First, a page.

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Aligning, mapping, and sorting data in Pandas

Article discussing aligning, mapping, and sorting data in Pandas.

As seen earlier, preparing data is the first step in data analysis. Data analysts can manipulate data for their data analysis using the align, map, and sort features in Pandas to make it more readable and organised.

Data alignment

When we perform mathematical operations between Panda objects with different indexes, Pandas will perform the data alignment into the resulting Panda object. This operation is known as data alignment.

Code:

df1 = DataFrame(np.arange(9).reshape(3,3), columns=['a','b','c'], index=['SA', 'VIC', 'NSW'])
df1

Output:

Screenshot from the Jupyter Notebook. Screenshot shows example of data alignment.

Code:

df2 = DataFrame(np.arange(12).reshape(4,3), columns=['a','b','e'], index=['SA', 'VIC', 'NSW', 'ACT'])
df2

Output:

Screenshot from the Jupyter Notebook. Screenshot shows example of data alignment.

Adding DataFrames

In case of addition, if index pairs are not the same, the resultant Pandas object will have the index that is the union of both the original index and missing values will be filled as NaN (Not a Number).

Code:

df1+df2

Output:

Screenshot from the Jupyter Notebook. The screenshot shows an example of data alignment returning NaN for rows labeled ACT, NSW, VIC, and SA.

Handling missing data

We also can pass parameter values to determine how missing values should be dealt with, which performs this internal data alignment.

Code:

df1.add(df2, fill_value=0)

Output:

Screenshot from the Jupyter Notebook. The screenshot shows an example of data alignment for ACT, NSW, SA, and VIC.

Mapping

Often, we would want to change or manipulate the values in a particular row or a column by applying some functions only to select values.

For example, think of a data set that captures information about an extensive collection of products (represented as columns in the data set). These products go through an update every year. Here, you need a way to update all the version numbers quickly and easily instead of updating each product individually.

This process is known as mapping, and this can be done by using the .apply() method, which has the following parameters:

  • a lambda function, to specify what kind of transformation needs to be applied
  • an axis parameter, which by default equates to 0 and so applies across the index (and not columns).

The following code snippets demonstrate this behaviour:

Code:

df_states

Output:

Screenshot from the Jupyter Notebook. The screenshot shows an example of data frame mapping for rows labeled WA, SA, VIC, NSW, ACT, QLD, NT.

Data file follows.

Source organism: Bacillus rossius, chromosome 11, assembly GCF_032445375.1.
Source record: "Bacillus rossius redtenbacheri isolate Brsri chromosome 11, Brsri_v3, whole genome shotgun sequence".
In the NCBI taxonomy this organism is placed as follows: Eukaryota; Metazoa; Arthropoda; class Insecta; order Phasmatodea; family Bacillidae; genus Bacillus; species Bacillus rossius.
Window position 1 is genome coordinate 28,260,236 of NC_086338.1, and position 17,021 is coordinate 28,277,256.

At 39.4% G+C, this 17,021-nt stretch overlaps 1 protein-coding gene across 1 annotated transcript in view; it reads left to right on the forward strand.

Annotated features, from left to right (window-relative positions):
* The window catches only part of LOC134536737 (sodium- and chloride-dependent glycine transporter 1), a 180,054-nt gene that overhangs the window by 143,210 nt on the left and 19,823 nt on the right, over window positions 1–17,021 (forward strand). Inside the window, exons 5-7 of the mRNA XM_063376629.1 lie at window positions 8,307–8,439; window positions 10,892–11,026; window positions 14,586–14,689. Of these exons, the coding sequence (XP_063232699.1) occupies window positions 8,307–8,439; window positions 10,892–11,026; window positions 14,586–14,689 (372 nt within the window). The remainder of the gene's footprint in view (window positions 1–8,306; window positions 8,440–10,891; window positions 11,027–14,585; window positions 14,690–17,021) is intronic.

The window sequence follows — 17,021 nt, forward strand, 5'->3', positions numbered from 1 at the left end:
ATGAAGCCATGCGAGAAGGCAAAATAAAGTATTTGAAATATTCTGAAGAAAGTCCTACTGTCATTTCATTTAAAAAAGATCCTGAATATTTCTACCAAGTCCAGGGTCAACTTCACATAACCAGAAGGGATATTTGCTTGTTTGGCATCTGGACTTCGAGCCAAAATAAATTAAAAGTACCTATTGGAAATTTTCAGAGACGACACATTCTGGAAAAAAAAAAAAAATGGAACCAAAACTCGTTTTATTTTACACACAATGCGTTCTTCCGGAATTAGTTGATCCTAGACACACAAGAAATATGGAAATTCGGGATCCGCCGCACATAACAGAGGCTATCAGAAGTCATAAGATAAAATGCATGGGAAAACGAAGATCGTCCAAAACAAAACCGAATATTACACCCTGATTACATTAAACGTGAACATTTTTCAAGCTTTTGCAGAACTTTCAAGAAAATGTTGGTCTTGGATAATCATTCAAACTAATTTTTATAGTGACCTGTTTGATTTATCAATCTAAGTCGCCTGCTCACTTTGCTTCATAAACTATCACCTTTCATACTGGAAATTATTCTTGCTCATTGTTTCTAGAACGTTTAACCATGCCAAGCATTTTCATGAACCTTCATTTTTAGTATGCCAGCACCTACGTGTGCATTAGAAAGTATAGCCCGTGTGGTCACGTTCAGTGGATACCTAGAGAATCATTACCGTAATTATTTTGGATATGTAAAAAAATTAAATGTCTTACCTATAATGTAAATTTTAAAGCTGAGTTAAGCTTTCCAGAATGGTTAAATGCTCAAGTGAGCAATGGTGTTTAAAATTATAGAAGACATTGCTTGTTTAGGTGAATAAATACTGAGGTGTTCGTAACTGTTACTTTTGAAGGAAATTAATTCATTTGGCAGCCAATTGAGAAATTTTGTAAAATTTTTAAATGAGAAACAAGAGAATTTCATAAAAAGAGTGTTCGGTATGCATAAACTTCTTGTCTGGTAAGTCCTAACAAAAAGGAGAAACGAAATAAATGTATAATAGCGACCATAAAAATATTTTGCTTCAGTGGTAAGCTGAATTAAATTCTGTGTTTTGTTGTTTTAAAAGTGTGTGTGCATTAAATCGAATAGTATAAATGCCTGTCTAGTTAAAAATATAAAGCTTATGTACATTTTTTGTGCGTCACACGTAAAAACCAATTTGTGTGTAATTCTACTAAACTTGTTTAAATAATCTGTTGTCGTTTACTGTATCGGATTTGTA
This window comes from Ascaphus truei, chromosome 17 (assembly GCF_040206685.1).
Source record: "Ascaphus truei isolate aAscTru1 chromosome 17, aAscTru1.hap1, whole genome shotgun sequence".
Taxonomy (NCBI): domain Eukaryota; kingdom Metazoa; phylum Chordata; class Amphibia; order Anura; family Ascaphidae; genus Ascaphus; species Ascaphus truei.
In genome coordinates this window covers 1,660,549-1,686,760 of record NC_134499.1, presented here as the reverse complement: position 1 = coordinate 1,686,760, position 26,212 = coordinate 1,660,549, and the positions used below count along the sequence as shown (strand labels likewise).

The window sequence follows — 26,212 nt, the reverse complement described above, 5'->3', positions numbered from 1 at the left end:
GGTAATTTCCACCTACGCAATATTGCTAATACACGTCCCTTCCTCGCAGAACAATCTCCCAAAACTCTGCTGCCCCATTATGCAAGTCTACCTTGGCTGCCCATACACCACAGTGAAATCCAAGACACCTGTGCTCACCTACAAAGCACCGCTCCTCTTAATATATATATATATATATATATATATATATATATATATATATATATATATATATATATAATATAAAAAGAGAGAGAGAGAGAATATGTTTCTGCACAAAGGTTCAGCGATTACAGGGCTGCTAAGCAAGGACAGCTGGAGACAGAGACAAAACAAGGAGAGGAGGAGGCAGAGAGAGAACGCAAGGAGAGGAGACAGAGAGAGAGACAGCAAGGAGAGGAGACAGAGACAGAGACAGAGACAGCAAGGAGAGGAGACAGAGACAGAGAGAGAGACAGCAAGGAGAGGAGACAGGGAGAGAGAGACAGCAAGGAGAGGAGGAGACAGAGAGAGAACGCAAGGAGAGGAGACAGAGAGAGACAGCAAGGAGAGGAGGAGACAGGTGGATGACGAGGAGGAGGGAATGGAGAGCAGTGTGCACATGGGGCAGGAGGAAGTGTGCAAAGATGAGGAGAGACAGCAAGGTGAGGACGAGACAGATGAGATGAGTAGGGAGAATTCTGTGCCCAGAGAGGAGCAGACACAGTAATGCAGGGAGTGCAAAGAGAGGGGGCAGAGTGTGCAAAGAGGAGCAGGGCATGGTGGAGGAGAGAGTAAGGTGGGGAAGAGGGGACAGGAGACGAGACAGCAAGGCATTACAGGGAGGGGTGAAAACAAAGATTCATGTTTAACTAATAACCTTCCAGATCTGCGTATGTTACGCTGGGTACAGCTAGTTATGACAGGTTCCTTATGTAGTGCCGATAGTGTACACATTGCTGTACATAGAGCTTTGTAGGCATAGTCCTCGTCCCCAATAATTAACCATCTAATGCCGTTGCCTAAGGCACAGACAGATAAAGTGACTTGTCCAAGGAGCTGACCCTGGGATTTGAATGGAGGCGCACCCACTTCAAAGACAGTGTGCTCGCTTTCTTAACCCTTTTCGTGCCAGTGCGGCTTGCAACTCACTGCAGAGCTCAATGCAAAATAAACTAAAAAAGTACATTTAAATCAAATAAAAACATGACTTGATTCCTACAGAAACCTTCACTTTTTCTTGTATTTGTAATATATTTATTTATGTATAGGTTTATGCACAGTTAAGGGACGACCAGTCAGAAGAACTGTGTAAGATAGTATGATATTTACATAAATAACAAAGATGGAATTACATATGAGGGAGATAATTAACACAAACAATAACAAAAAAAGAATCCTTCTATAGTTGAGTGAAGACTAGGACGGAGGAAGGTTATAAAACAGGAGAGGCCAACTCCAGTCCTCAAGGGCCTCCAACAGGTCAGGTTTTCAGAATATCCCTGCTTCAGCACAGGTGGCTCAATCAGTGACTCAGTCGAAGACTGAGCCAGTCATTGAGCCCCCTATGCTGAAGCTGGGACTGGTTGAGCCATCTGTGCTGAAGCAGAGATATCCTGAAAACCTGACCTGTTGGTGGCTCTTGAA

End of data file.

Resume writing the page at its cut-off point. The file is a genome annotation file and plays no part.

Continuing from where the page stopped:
Code:

f = lambda x:x.upper()

Code:

df_states['state'] = df_states['state'].apply(f)
df_states

Output:

Screenshot from the Jupyter Notebook. The screenshot shows an example of applying the mapping to states. The screenshot shows columns for state name, abbreviation, timezone, population, and GDP.

Sorting

Sometimes, data must be sorted in order to make it clear and meaningful. For instance, consider an on-demand video streaming service that wants to know which TV series in its catalogue are the most popular ones so that they could be renewed for another season. Here, the series titles need to be sorted along with the extent of how much they are being watched.

The sorting function in Pandas comes in handy in situations like the above.

Sorting the indexes/labels

To sort data lexicographically (i.e. the dictionary order) by row or column index, we use the sort_index() method. See below for a demonstration of sorting the indexes.
It should be noted that this method returns a new object, which is sorted based on the criteria specified:

  • Original DataFrame.

Code:

df_states

Output:

Screenshot from the Jupyter Notebook. The screenshot shows an example of sorting original data frames. The screenshot shows columns for state name, abbreviation, timezone, population, and GDP.

  • DataFrame sorted by row index.

Code:

df_states.sort_index()

Output:

Screenshot from the Jupyter Notebook. The screenshot shows an example of sorting row indexes. The screenshot shows columns for state name, abbreviation, timezone, population, and GDP.

  • DataFrame sorted by columns (lexicographically).

Code:

df_states.sort_index(axis=1)

Output:

Screenshot from the Jupyter Notebook. The screenshot shows an example of the sorting row axis.

Sorting by values

Instead of sorting by indexes and labels, we can also sort the data by the actual values in the columns. For this purpose, another function known as sort_values() can be used. This function will sort the data on the basis of values instead of labels.

See below code snippet for an example, where we will arrange the values by GDP column:

Code:

df_states

Output:

Screenshot from the Jupyter Notebook. The screenshot shows an example of sorting by value in the GDP column sorting smallest to largest by Australian state.

Code:

df_states.sort_values(GDP)

Output:

Screenshot from the Jupyter Notebook. Screenshot shows an example of sorting by value in the GDP column sorting smallest to largest by Australian state.

Next, you will engage in an exercise to apply your learnings on manipulating data in Pandas.

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Introduction to Data Analytics with Python

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